Intrinsity Nets 2 GHz, 4000 DMIPS PowerPC FastCore
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Intrinsity Nets 2 GHz, 4000 DMIPS PowerPC FastCore

SANTA CLARA, CA -- (MARKET WIRE) -- May 21, 2007 -- Microprocessor Forum -- Intrinsity announced today that it has applied its Fast14® Technology and processor architectural design expertise to deliver its first FastCore™ PowerPC® core with an unprecedented combination of performance, power and area. Developed for AMCC, the Titan FastCore embedded core offers greater than 4000 DMIPS at 2 GHz, and consumes under 2.5 Watts at 2 GHz. Comparable cores provide significantly lower performance at more than twice the power consumption of Titan.

Will Strauss of Forward Concepts said, "Intrinsity has shown its mettle with the Titan core. No other 32-bit PowerPC core even comes close to the 2.0 GHz 4000-plus DMIPS performance of this core. Fast14 technology really is fast."

Intrinsity's CEO, Bob Russo, explained, "Ordinary static synthesized, or even firm, implementations of similar PowerPC cores struggle to attain 600 MHz. Using Fast14 logic, our designers got over three times more speed from Titan -- over 2 GHz -- using the same 90 nm process technology. Titan's 4000-plus DMIPS at under 2.5 Watts power dissipation is unprecedented, as is the very small area envelope.

"Titan defines the power of our Fast14 technology and the excellence of our design team -- performance characteristics comparable to a full-custom implementation with a fraction of the resources, and at a faction of the cost," Russo concluded.

The Titan FastCore is the first in series of ultra-high performance processor cores that Intrinsity is developing by applying its Fast14 Technology to industry-standard processor architectures. The Titan FastCore is an ISA FastCore based on the PowerPC instruction set architecture, and is designed to maximize the speed, power and area advantages provided by Fast14 technology. ISA FastCores deliver multicore-level performance using a single core -- typically 3x or greater than that of conventional static implementations.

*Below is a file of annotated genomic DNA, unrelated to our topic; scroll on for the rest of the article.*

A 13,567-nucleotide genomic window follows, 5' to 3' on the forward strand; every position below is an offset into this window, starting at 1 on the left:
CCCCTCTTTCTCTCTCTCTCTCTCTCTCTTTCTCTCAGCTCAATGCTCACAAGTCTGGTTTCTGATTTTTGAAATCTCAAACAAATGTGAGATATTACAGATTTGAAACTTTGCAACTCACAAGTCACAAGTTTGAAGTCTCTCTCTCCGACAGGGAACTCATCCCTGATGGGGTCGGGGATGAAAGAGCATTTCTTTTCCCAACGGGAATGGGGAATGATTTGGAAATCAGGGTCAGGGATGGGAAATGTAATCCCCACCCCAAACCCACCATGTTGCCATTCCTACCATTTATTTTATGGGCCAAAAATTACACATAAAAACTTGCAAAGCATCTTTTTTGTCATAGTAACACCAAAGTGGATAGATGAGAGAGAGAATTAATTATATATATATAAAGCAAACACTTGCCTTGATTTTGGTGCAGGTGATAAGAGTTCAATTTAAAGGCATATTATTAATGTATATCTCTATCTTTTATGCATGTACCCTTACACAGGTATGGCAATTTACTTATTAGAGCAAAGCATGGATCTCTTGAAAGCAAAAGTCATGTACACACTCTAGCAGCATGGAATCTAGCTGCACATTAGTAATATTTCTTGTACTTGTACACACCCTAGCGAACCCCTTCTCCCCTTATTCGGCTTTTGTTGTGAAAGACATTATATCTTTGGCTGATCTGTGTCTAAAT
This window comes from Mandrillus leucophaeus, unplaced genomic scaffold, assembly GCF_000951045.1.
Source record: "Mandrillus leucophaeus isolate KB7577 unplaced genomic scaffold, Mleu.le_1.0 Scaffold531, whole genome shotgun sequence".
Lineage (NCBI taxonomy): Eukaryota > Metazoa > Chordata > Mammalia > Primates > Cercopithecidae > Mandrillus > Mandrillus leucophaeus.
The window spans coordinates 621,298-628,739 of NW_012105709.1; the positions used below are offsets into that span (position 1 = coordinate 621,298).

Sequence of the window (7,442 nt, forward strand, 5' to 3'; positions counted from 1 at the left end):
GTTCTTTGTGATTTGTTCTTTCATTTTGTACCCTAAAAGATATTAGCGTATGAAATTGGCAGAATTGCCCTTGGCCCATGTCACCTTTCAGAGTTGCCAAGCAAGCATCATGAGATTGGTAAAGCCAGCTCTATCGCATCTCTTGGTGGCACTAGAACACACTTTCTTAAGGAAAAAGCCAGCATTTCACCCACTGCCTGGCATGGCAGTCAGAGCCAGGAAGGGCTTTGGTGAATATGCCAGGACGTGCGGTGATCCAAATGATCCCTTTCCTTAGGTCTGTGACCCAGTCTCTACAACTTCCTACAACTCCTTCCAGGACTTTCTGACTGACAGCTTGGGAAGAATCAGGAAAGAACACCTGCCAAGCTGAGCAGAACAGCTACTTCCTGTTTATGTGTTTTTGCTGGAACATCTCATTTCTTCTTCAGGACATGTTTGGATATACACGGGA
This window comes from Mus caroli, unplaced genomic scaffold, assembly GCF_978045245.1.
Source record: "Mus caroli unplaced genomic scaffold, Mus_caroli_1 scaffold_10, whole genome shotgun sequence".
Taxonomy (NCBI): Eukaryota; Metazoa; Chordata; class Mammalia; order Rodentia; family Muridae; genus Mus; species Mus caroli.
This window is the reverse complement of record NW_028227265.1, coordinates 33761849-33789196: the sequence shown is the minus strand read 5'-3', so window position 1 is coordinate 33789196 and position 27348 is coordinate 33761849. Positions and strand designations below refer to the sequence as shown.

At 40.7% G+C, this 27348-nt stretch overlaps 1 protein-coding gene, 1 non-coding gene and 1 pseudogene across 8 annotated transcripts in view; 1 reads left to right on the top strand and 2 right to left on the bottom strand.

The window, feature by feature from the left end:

IMS' Embedded Processing Analyst Tom Hackenberg said, "As the return on investment of shrinking design processes diminishes, SoC solutions providers are under pressure to find alternative ways to increase microprocessor performance, reduce power dissipation or reduce area; Intrinsity's design of Titan seems an innovative response to all these issues."

Intrinsity is also developing, RTL FastCores, based on register transfer level representations of popular embedded IP cores. RTL FastCores are cycle-accurate, exact replacements of standard cores. Using the same CMOS process, RTL FastCores typically have twice the performance of conventional synthesized static implementations, while maintaining similar MHz/mW characteristics. The cycle accuracy of RTL FastCores allows them to employ the same software and test infrastructure used with original embedded processor built with conventional static logic.